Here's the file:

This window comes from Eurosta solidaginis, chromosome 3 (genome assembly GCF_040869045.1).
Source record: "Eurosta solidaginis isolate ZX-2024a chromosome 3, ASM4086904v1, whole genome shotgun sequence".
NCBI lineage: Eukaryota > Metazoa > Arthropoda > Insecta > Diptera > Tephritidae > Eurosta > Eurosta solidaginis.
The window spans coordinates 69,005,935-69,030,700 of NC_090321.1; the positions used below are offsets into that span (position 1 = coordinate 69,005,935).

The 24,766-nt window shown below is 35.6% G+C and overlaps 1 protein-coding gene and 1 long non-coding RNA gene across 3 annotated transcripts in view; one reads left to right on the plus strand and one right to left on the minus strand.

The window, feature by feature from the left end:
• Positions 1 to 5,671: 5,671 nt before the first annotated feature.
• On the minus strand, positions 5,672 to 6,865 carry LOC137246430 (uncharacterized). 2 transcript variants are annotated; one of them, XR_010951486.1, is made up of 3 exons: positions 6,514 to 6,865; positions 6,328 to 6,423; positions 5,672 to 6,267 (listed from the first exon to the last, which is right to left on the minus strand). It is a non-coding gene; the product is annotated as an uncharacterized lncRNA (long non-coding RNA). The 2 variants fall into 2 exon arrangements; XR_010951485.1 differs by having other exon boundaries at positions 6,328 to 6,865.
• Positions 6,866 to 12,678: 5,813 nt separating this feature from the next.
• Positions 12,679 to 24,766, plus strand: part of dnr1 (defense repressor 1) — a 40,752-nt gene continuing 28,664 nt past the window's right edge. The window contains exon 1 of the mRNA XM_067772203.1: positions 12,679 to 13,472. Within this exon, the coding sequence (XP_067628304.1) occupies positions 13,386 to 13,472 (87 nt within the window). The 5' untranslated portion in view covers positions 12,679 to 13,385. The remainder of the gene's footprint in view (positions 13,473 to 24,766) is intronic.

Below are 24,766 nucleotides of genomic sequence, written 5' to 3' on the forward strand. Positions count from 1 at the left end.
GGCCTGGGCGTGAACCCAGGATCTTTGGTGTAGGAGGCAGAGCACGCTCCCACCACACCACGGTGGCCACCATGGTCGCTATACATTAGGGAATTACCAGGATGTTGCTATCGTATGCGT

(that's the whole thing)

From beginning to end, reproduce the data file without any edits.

This window comes from Eurosta solidaginis, chromosome 3 (genome assembly GCF_040869045.1).
Source record: "Eurosta solidaginis isolate ZX-2024a chromosome 3, ASM4086904v1, whole genome shotgun sequence".
NCBI lineage: Eukaryota > Metazoa > Arthropoda > Insecta > Diptera > Tephritidae > Eurosta > Eurosta solidaginis.
The window spans coordinates 69,005,935-69,030,700 of NC_090321.1; the positions used below are offsets into that span (position 1 = coordinate 69,005,935).

The 24,766-nt window shown below is 35.6% G+C and overlaps 1 protein-coding gene and 1 long non-coding RNA gene across 3 annotated transcripts in view; one reads left to right on the plus strand and one right to left on the minus strand.

The window, feature by feature from the left end:
• Positions 1 to 5,671: 5,671 nt before the first annotated feature.
• On the minus strand, positions 5,672 to 6,865 carry LOC137246430 (uncharacterized). 2 transcript variants are annotated; one of them, XR_010951486.1, is made up of 3 exons: positions 6,514 to 6,865; positions 6,328 to 6,423; positions 5,672 to 6,267 (listed from the first exon to the last, which is right to left on the minus strand). It is a non-coding gene; the product is annotated as an uncharacterized lncRNA (long non-coding RNA). The 2 variants fall into 2 exon arrangements; XR_010951485.1 differs by having other exon boundaries at positions 6,328 to 6,865.
• Positions 6,866 to 12,678: 5,813 nt separating this feature from the next.
• Positions 12,679 to 24,766, plus strand: part of dnr1 (defense repressor 1) — a 40,752-nt gene continuing 28,664 nt past the window's right edge. The window contains exon 1 of the mRNA XM_067772203.1: positions 12,679 to 13,472. Within this exon, the coding sequence (XP_067628304.1) occupies positions 13,386 to 13,472 (87 nt within the window). The 5' untranslated portion in view covers positions 12,679 to 13,385. The remainder of the gene's footprint in view (positions 13,473 to 24,766) is intronic.

Below are 24,766 nucleotides of genomic sequence, written 5' to 3' on the forward strand. Positions count from 1 at the left end.
GGCCTGGGCGTGAACCCAGGATCTTTGGTGTAGGAGGCAGAGCACGCTCCCACCACACCACGGTGGCCACCATGGTCGCTATACATTAGGGAATTACCAGGATGTTGCTATCGTATGCGT